audioPhysicist, Paul Davies is interested in some of the biggest questions that we can ask. What is life? How did the universe begin? How will it end? And are we alone? His research has been broad and far-reaching, covering quantum mechanics, cosmology and black holes. In the 1980s he described the so-called Bunch-Davies vacuum - the quantum vacuum that existed just fractions of a second after the big bang - when particles were popping in and out of existence and nothing was stable. As the chair of SETI (the Search for Extra-Terrestrial Intelligence) Post Detection Task Group, he’s the person [...]

Corinne Le Quéré on the global carbon cycle (34 days old [19/03/19])

audioThroughout the history of planet Earth, the element carbon has cycled between the atmosphere, the oceans and the biosphere. This natural cycle has maintained the amount of carbon dioxide in the atmosphere and has allowed life to exist for billions of years. Corinne Le Quéré is a climate scientist who keeps track of where the carbon comes from and where it goes – all on a truly global scale. Corinne Le Quéré is the founder of the Global Carbon Budget, which each year reports on where carbon dioxide is being emitted and where it is being absorbed around the world. More specifically, she studie[...]

Ken Gabriel, Why your Smartphone is Smart. (40 days old [13/03/19])

audioHow insight with a stick and piece of string led to an engineering adventure taking in spacecraft, military guidance systems and the micro-mechanical devices we use every day in our computers and smartphones. Ken Gabriel now heads up a large non-profit engineering company, Draper, which cut its teeth building the guidance systems for the Apollo space missions, and is now involved in developing both driverless cars and drug production systems for personalised medicine. Ken himself has a career in what he might term ‘disruptive engineering’. His research married digital electronics with acoust[...]

2018 Nobel Prize winner, Donna Strickland, on laser physics (48 days old [05/03/19])

audioWhen the first laser was built in 1960, it was an invention looking for an application. Science fiction found uses for these phenomenally powerful beams of light long before real world applications were developed. Think Star Wars light sabres and people being sliced in half. Today lasers are used for everything from hair removal to state of the art weapons. Working with her supervisor Gerard Mourou in the 1980s, the Canadian physicist, Donna Strickland found a way to make laser pulses that were thousands of times more powerful than anything that had been made before. These rapid bursts of inte[...]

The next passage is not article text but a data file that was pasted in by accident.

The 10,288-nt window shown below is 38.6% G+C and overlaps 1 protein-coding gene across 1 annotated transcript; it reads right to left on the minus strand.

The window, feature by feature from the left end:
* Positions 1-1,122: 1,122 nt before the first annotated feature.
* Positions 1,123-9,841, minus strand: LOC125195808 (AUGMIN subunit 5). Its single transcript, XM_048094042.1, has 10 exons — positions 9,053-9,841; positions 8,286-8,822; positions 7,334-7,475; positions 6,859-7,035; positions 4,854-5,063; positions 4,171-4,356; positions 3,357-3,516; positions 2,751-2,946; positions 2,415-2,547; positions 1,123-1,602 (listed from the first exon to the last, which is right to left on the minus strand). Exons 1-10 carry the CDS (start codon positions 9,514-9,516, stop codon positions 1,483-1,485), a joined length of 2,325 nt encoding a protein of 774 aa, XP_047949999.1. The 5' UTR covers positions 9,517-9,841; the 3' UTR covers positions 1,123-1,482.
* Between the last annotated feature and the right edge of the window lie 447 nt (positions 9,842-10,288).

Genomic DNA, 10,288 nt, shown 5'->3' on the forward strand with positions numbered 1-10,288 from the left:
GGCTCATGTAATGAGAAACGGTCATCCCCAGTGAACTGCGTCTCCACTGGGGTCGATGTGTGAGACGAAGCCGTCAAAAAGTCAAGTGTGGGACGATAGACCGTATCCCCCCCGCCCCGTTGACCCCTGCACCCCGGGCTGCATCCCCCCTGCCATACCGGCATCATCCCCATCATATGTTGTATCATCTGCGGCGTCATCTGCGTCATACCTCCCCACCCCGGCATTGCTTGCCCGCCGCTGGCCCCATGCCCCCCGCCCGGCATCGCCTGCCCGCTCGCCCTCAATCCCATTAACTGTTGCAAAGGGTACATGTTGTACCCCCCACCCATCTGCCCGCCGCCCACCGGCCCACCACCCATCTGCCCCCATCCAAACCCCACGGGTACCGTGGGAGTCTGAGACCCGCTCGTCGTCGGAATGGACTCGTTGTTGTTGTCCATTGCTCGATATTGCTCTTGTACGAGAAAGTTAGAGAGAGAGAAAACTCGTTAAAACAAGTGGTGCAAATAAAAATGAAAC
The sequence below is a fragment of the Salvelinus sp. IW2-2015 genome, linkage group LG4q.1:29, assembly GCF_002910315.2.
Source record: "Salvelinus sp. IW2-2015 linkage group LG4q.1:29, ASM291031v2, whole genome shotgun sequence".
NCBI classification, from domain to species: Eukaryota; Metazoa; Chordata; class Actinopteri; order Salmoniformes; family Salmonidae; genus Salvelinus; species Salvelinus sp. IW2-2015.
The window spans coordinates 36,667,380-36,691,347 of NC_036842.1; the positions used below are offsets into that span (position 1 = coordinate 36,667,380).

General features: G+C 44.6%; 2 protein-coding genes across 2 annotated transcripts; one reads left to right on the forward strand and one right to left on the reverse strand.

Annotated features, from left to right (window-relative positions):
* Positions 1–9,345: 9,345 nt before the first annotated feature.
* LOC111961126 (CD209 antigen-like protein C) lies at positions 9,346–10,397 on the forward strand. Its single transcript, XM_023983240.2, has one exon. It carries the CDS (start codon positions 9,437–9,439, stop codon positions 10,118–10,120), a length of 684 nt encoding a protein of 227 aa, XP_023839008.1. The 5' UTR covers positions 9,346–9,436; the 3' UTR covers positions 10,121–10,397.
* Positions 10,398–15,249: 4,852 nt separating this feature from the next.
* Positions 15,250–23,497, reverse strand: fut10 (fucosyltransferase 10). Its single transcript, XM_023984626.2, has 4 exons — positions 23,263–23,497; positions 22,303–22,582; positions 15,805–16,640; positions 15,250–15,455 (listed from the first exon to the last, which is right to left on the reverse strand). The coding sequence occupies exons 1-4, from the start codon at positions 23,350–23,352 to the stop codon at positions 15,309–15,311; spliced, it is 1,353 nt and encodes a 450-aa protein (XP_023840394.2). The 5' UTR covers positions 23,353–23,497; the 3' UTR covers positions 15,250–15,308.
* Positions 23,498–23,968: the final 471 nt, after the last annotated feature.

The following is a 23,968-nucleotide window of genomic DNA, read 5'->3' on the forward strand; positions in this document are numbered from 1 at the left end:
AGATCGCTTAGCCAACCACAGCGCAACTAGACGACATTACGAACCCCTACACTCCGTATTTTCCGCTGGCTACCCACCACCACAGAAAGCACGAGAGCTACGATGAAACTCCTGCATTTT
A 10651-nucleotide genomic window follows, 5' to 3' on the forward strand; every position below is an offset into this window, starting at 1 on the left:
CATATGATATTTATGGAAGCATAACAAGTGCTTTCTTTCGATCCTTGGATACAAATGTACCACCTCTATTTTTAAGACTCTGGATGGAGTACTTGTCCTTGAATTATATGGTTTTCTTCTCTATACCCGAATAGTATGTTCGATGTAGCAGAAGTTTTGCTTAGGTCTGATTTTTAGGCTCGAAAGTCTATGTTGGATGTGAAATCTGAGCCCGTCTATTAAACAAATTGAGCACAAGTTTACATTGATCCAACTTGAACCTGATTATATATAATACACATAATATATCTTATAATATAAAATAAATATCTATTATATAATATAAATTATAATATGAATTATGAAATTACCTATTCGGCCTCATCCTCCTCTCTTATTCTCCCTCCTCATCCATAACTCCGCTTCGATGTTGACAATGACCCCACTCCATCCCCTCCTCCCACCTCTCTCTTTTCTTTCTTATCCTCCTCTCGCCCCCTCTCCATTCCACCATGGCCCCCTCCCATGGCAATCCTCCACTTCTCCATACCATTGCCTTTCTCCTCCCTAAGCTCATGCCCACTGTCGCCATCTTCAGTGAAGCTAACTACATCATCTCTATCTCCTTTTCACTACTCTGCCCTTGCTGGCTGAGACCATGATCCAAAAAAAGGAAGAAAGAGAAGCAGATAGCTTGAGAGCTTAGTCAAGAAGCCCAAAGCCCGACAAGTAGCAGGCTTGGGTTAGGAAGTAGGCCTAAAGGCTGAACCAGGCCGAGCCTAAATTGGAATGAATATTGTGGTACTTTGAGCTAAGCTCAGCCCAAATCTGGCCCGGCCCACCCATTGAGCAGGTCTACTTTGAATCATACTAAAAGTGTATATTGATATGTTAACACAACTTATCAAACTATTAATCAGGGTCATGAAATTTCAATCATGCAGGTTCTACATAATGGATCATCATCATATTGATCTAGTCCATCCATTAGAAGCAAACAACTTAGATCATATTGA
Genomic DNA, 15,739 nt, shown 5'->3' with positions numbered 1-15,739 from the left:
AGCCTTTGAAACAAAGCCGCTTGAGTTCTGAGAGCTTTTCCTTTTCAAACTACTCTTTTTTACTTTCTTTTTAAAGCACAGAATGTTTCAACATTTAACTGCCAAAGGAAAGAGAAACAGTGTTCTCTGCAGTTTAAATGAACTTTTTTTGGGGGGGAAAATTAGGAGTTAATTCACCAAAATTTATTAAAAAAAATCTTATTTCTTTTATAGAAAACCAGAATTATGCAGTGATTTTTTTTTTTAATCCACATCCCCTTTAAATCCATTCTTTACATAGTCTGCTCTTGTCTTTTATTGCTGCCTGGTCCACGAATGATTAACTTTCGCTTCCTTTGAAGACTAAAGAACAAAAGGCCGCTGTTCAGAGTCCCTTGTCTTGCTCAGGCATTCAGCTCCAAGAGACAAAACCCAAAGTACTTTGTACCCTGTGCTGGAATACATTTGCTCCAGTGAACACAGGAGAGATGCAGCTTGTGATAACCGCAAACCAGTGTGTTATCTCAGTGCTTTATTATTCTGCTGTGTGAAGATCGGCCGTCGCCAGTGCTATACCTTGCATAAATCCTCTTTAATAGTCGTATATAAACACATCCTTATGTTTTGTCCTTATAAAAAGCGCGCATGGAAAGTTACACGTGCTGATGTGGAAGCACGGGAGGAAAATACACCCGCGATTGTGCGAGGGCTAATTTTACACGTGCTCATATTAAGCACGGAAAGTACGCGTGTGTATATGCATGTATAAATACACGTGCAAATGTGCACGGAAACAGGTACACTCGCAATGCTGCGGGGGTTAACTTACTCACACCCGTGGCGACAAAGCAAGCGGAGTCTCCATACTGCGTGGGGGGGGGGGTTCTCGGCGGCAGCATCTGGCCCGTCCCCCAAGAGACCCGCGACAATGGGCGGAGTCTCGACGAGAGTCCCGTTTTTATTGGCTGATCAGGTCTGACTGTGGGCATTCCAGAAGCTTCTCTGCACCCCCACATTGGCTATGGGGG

Gwen Adshead on treating the minds of violent offenders (55 days old [26/02/19])

audioWhether it’s a news story or television drama, human violence appals and fascinates in equal measure. Yet few of us choose to dwell on what preoccupies the mind of a perpetrator for long. Professor Gwen Adshead, however, thinks about little else. As a Forensic Psychotherapist, she works with some of the most vilified and rejected members of society. They are the violent offenders who are detained in prisons and in secure NHS hospitals, like Broadmoor, whose actions have been linked to their mental illness. Gwen has sought to understand the psychological mechanisms behind their violent b[...]

2018 Chemistry Nobel Prize winner, Sir Gregory Winter (62 days old [19/02/19])

audioIn an astonishing story of a scientific discovery, Greg Winter tells Jim Al-Khalili how decades of curiosity-driven research led to a revolution in medicine. Forced to temporarily abandon his work in the lab when a road rage incident left him with a paralysed right arm, Greg Winter spent several months looking at the structure of proteins. Looking at the stunning computer graphics made the pain in his arm go away. It also led him to a Nobel Prize winning idea: to ‘humanise’ mouse antibodies. A visit to an old lady in hospital made Greg determined to put his research to good use. He fought hard[...]

Sue Black on women in tech (69 days old [12/02/19])

audioSue Black left home and school when she was 16. Aged 25, she attended an access course to get the qualifications she needed to go to university to study computer science. It was a bit lonely being the only student in a mini- skirt surrounded by a sea of suits, but she came top of the class nonetheless. She signed up to do a PhD (not really knowing what a PhD was) and worked on the ripple effect in software. What happens when you change one bit of code? Does it mess up everything else? A lot of new software is created by building on and adapting existing programmes so these are important [...]

(C) BBC 2019

Ipswich